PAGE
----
The Columbia River knows no borders

Principally, the presentation centered on the mission of amending legislation and modernizing the Columbia River Treaty.

  • Mon Jul 6th, 2015 6:00pm
  • News

RYAN WILLMAN

Arrow Lakes News

A thunderous bang from the drum brought the audience to their feet and the shock wave of sound resonated through the space of the Bonnington leaving a reverent silence it its wake. After a pregnant pause, the sound void was shattered by a spirituous honor song performed by four members of the Incheliam First Nations band on their drum, whose names translates to “handsome” from the Siniext language.

The group traveled from their home south of the border along with several other concerned members of their consortium to open the planned presentation and discussion regarding the always-controversial Columbia River.

After the last notes of the honor song died away, Sharon Montgomory, curator of the Naksup Museum, welcomed the guests and introduced members of the Coleville Reservation from Washington — producers of the documentary Treaty Talks: A Journey up the Columbia River for People and Salmon, and representatives of the Upper Columbia United Tribe union (UCUT).

“They have all joined us today,” Montgomory said, “because they have been working with Washington, Oregon, Idaho and Montana states to bring the salmon home to Nakusp. They are here to open a dialogue and share information about the work they are doing.”

Principally, the presentation centered on the mission of amending legislation and modernizing the Columbia River Treaty to allow for the passage of salmon past the industrial barriers at Chief Joseph and Grand Coulee dams in Washington, thereby reintroducing the species to upper waters that were cut off when the river was dammed. The presence of the Colville tribes and UCUT resonated with a strong cultural and traditional based argument for the passage of salmon to upper waters and these groups have been instrumental in the last ten years with their efforts to influence American policies.

Joining the presentation was Adam Wicks, an environmentalist and educational entrepreneur who helped establish the Voyages of Rediscovery canoe program in the United States. Wicks screened his film Treaty Talks, which documented a journey he took with his companions in traditional dugout canoes from the mouth of the Columbia River near Portland all the way to its source at Canal Flats. Wicks also spoke about traditional and ecological perspectives of the river reasoning, “the river knows no border” and, “we share a number of the same issues and commonalities which sometimes get forgotten when there is a border.”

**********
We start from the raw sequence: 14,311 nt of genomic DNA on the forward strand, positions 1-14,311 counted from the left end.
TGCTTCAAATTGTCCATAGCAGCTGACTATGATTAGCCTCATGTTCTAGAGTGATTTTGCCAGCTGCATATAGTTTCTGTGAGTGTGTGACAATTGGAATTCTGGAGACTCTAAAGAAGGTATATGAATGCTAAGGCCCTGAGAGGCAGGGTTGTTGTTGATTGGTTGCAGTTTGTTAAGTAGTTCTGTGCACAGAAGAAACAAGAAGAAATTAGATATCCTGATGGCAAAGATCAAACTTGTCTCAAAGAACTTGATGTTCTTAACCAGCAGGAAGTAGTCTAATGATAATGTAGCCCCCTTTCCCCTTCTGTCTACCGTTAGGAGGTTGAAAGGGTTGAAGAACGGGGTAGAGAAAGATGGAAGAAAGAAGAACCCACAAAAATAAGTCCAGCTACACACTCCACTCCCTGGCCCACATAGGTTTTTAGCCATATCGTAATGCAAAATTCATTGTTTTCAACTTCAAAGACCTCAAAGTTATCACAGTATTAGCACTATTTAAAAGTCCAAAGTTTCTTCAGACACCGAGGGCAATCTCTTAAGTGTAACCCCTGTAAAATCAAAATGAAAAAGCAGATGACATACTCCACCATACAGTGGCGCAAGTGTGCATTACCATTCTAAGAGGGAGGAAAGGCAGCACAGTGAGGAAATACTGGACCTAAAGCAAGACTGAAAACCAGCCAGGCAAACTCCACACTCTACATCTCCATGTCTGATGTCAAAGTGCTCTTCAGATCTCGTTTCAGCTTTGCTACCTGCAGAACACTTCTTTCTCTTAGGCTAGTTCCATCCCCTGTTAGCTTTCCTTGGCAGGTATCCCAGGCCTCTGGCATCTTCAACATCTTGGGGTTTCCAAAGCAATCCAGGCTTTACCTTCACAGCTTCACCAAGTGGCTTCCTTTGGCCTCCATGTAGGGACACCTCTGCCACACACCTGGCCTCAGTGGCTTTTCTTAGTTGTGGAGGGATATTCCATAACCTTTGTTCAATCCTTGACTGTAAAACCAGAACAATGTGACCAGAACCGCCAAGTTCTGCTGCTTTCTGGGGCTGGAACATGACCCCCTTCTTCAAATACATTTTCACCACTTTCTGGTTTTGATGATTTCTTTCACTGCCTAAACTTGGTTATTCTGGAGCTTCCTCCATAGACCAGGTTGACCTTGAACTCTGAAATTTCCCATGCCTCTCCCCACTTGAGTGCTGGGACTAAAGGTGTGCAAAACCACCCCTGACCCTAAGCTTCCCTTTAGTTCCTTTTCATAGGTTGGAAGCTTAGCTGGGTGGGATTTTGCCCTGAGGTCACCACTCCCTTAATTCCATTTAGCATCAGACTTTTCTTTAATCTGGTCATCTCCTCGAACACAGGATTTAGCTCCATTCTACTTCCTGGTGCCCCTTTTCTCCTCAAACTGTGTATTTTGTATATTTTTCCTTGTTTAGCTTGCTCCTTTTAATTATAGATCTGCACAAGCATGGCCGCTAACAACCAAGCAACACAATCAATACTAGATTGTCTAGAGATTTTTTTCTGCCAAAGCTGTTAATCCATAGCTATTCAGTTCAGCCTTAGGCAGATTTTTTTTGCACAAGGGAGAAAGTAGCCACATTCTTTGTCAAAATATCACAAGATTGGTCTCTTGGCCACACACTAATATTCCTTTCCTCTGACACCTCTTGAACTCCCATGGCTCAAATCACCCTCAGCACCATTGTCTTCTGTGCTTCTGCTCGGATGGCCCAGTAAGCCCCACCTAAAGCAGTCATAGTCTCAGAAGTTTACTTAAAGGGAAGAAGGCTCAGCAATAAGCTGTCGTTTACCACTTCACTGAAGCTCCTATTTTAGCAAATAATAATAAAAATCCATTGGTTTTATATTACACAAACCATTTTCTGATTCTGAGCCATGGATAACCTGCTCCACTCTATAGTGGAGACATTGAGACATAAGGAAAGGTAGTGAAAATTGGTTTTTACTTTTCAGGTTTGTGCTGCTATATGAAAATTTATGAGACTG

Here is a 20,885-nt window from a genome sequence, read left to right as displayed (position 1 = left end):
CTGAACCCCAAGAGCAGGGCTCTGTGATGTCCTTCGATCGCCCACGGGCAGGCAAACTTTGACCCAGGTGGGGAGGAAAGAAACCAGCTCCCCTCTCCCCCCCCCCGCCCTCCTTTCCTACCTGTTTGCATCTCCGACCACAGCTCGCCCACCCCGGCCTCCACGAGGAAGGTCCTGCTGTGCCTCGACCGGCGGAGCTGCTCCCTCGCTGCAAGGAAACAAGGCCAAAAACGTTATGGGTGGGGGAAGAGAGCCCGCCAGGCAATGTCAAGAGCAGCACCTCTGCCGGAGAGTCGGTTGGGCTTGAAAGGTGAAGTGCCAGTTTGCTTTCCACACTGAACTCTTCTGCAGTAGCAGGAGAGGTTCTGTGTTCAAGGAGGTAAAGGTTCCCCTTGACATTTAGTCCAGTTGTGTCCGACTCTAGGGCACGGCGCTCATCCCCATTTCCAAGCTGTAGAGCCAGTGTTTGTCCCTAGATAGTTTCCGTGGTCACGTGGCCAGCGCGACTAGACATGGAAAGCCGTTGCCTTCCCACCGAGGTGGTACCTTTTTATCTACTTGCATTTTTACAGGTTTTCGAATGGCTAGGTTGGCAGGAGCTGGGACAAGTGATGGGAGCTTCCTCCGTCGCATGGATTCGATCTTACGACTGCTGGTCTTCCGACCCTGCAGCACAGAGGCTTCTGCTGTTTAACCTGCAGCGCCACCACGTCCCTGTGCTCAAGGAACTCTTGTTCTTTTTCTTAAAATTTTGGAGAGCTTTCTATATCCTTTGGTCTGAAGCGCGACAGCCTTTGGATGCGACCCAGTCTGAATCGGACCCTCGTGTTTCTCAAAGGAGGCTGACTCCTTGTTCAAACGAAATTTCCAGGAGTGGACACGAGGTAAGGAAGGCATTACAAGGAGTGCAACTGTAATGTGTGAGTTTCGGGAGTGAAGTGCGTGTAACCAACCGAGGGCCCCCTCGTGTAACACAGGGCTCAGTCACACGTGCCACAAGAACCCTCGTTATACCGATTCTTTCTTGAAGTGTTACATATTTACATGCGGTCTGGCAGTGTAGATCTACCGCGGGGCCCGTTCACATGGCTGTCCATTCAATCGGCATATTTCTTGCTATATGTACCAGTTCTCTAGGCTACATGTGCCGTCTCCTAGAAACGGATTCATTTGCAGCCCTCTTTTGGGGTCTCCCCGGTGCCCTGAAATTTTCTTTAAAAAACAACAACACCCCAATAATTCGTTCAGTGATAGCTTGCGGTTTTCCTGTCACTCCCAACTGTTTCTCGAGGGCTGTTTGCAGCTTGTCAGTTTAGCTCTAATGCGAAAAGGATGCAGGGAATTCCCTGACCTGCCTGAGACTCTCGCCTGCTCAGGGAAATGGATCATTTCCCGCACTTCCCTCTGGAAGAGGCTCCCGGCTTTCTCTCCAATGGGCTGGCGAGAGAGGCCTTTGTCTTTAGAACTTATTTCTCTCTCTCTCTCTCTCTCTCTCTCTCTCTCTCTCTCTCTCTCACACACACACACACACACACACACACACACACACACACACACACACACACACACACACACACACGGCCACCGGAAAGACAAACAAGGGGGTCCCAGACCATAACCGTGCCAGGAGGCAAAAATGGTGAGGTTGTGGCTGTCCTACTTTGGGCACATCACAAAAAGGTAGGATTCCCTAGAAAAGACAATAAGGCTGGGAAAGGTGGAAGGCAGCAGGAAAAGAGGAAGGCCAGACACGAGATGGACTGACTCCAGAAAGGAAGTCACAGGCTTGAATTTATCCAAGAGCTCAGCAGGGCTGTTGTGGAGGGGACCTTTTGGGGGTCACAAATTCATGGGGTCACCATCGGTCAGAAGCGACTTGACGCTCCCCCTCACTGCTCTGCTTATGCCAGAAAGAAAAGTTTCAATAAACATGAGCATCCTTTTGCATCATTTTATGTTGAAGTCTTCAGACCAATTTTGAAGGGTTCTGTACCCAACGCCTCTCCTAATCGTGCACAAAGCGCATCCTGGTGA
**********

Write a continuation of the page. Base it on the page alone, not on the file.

Wicks also called for a modernization of the Columbia River Treaty and spoke of a future where people from Nakusp can one day fish for sockeye salmon instead of just small kokanee.

“That would be huge for the people to experience the river like that,” Wicks explained,  “but it would even bigger for the environments and the ecology of the river. Issues with nutrients, but bringing the salmon back would lay the foundations for marine derived nutrients because the salmon are keystone species and would affect every other facet of the river.”

Two representatives from UCUT continued the conversation with data and reports chronicling their fight to preserve the cultural and environmental interests of the five tribes they have gathered under their banner. The group is currently in phase one of their salmon reintroduction proposal, which includes 11 objectives and 36 tasks designed to gather sufficient background information on scientific feasibility, possible coast and habitat potential. UNCUT did not specify the number of phases they expect to complete before their proposal of the reintroduction of anadromous fish is complete.

 

The consortium has presented to community members in Nelson and Grand Forks, and plans to continue their presentation tour with visits to Revelstoke and Golden.